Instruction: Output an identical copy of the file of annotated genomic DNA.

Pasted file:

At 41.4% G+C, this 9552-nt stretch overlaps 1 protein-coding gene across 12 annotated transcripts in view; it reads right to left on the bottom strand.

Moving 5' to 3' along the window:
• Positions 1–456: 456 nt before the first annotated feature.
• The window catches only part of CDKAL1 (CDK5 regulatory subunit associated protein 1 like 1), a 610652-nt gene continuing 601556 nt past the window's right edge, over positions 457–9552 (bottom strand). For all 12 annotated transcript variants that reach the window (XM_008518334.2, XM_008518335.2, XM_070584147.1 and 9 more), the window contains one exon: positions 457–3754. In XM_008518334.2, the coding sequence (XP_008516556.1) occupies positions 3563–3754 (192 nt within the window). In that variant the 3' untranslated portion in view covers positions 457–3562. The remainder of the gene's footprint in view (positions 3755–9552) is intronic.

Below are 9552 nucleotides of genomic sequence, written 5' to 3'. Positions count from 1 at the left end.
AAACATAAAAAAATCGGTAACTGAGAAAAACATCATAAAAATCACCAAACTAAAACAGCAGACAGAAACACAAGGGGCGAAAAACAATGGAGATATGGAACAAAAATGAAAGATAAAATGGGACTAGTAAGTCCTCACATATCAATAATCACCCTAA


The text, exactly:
At 41.4% G+C, this 9552-nt stretch overlaps 1 protein-coding gene across 12 annotated transcripts in view; it reads right to left on the bottom strand.

Moving 5' to 3' along the window:
• Positions 1–456: 456 nt before the first annotated feature.
• The window catches only part of CDKAL1 (CDK5 regulatory subunit associated protein 1 like 1), a 610652-nt gene continuing 601556 nt past the window's right edge, over positions 457–9552 (bottom strand). For all 12 annotated transcript variants that reach the window (XM_008518334.2, XM_008518335.2, XM_070584147.1 and 9 more), the window contains one exon: positions 457–3754. In XM_008518334.2, the coding sequence (XP_008516556.1) occupies positions 3563–3754 (192 nt within the window). In that variant the 3' untranslated portion in view covers positions 457–3562. The remainder of the gene's footprint in view (positions 3755–9552) is intronic.

Below are 9552 nucleotides of genomic sequence, written 5' to 3'. Positions count from 1 at the left end.
AAACATAAAAAAATCGGTAACTGAGAAAAACATCATAAAAATCACCAAACTAAAACAGCAGACAGAAACACAAGGGGCGAAAAACAATGGAGATATGGAACAAAAATGAAAGATAAAATGGGACTAGTAAGTCCTCACATATCAATAATCACCCTAA